Dysfunctional uterine bleeding (DUB) is a condition that affects
nearly every woman at some point in her life. Also called abnormal uterine
bleeding (AUB), DUB is a condition that causes vaginal bleeding to occur
outside of the regular menstrual cycle. According to the American Society for
Reproductive Medicine, it is most common during puberty and menopause, but can occur
any time that hormones are imbalanced. Certain hormonal conditions and
medications may also trigger DUB.
The main cause of dysfunctional uterine bleeding is an
imbalance in the sex hormones. Girls experiencing puberty and women entering
menopause can have imbalanced hormone levels for months or even years. This
causes sporadic bleeding, heavy bleeding, and/or spotting. Spotting is bleeding
that is lighter than a normal menstrual period. It often appears brown, pink,
or light red.
The hormonal imbalances that cause DUB can also be side
effects of medical conditions or of medications themselves.
Medical conditions that often cause dysfunctional uterine
- Polycystic ovary syndrome (PCOS): This is
an endocrine disorder that causes a woman to produce an increased amount of sex
hormones. This may lead to an imbalance in estrogen and progesterone, making
the menstrual cycle irregular.
- Endometriosis: This
condition results when the uterine lining grows outside of the uterus, such as
on the ovaries. Endometriosis often causes heavy bleeding during regular
- Uterine polyps: These
small growths occur within the uterus. Although their cause is unknown, polyp
growth is heavily influenced by the hormone estrogen. Small blood vessels in
the polyps can cause DUB.
- Uterine fibroids: Uterine
fibroids are small growths that occur within the uterus, uterine lining, or
uterine muscle. Like polyps, the causes of uterine fibroids are unknown. But
estrogen seems to play a role in their growth.
- Sexually transmitted diseases (STDs): STDs that cause
lesions, like gonorrhea and chlamydia, may lead to DUB. Bleeding caused by STDs
usually occurs after sex, when the lesions are aggravated.
Certain medications can also cause dysfunctional uterine
- birth control pills
- hormonal agents
- Warfarin (Coumadin)
Symptoms of DUB
The most common symptom of DUB is bleeding outside of your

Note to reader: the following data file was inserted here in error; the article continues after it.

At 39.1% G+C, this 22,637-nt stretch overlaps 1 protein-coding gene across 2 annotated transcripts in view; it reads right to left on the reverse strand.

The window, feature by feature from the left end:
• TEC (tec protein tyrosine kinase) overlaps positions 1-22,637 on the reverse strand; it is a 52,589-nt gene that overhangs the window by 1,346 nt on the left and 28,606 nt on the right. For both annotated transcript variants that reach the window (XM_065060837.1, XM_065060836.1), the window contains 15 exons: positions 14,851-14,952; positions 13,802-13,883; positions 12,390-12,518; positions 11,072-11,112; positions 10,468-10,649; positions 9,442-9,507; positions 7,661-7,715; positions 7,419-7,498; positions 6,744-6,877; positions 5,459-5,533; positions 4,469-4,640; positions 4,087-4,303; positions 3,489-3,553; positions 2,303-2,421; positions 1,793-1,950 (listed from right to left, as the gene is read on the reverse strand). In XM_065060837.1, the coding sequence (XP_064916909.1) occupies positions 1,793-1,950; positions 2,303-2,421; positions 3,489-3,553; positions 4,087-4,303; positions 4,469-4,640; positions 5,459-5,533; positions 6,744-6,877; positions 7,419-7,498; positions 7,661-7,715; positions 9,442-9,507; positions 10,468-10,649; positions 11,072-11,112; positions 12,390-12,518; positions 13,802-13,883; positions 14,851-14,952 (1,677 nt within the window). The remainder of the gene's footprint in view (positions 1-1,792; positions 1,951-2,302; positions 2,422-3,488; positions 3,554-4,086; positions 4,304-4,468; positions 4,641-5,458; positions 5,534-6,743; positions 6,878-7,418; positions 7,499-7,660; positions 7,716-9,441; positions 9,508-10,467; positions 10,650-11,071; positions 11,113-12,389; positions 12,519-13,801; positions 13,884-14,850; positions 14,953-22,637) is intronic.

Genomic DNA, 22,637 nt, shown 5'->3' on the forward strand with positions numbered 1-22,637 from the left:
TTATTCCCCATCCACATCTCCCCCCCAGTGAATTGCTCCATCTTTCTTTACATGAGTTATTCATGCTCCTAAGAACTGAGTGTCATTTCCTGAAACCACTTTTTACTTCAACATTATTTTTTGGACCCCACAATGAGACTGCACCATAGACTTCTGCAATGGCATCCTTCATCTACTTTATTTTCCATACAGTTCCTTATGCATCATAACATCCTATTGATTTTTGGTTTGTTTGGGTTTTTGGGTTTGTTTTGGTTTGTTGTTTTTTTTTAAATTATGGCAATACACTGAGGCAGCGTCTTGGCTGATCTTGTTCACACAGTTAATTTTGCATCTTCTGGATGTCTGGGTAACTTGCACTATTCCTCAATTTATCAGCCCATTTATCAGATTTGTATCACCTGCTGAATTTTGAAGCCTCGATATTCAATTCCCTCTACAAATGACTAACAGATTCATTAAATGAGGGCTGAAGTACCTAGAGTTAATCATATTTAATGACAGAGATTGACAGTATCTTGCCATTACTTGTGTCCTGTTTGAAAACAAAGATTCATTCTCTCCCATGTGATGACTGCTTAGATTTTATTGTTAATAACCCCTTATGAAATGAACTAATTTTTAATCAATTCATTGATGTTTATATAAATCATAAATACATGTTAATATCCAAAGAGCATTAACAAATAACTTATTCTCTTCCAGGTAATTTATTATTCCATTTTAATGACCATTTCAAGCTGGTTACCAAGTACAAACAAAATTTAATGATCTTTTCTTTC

normal periods. It can also occur within your menstrual cycle. In this case, it
- heavy menstrual bleeding
- bleeding that contains many clots or large clots
- bleeding that lasts more than seven days
- bleeding that occurs less than 21 days from the
Other common DUB symptoms are:
- bleeding between periods
- breast tenderness
If you experience any of the following severe DUB
symptoms, contact your doctor immediately:
- low blood pressure
- increased heart rate
- pale skin
- passing large clots
- soaking a pad every hour
How Is DUB
To diagnose DUB, your doctor will ask questions about your
medical history and the history of your cycle. These answers will help him or
her determine your risks for certain reproductive disorders like PCOS and
endometriosis. If you are taking any medication, including birth control, mention
this to your doctor, as such drugs cause abnormal bleeding.
Your doctor may recommend an ultrasound to view your
reproductive organs. This examination will reveal whether or not you have any
abnormal growths such as polyps or fibroids. It can also help to rule out
Blood tests are used to measure your hormone levels and
your complete blood count. Your hormone levels can often give quick insight
into the cause of your bleeding. If you’ve had heavy or prolonged bleeding, a
complete blood count reveals whether your red blood cell count is too low. A
low red blood cell count can indicate anemia.
If an abnormal growth is causing the bleeding, or your
uterine lining is unusually thick, your doctor will take a sample of the
uterine tissue for testing. If there are any abnormal cell changes in the
lining, a biopsy will reveal it. Abnormal cells can indicate hormone imbalances
or cancer, among other things.
There are many treatment options available for DUB.
Sometimes, in cases of puberty especially, no action is taken, as the hormones
usually correct themselves. The right treatment for you will depend on the
underlying cause of the bleeding.
The most common and simplest treatment option for dysfunctional
uterine bleeding is a combination of oral contraceptives.
Combination oral contraceptives contain synthetic estrogen and progesterone. These both work to control and
regulate the menstrual cycle. If you aren’t trying to conceive, your doctor may
recommend taking these as a treatment option.
If the bleeding is heavy and combination oral contraceptives
aren’t an option, intravenous estrogen can
be administered until the bleeding subsides. This is normally followed by a
course of oral progestin to balance
If you’re trying to conceive and you don’t have heavy bleeding,
your doctor may prescribe the ovulation-stimulating drug clomiphene, also called
clomid. Stimulating ovulation can stop prolonged menstrual bleeding.
Heavy and prolonged bleeding accompanied by a thickened uterine
lining can be treated with a procedure called dilation and curettage (D and C). This is
an outpatient surgical procedure used to remove part of the uterine lining by
scraping it away.
If your uterine cells are found to be abnormal, your
doctor may order an additional biopsy after treatment. Depending on the
results of the biopsy — if the cells are cancerous, for instance — a hysterectomy may be
recommended. A hysterectomy is a complete removal of the uterus and is usually
a last resort.
Can DUB Cause
Generally, DUB is a temporary condition. Once the sex
hormones are regulated, abnormal bleeding usually subsides.
Anemia is one of the main
complications of heavy bleeding. If you develop anemia due to significant blood
loss, your physician may treat it with minerals and vitamin supplements. In
rare cases where the bleeding has caused significant blood loss, you may need a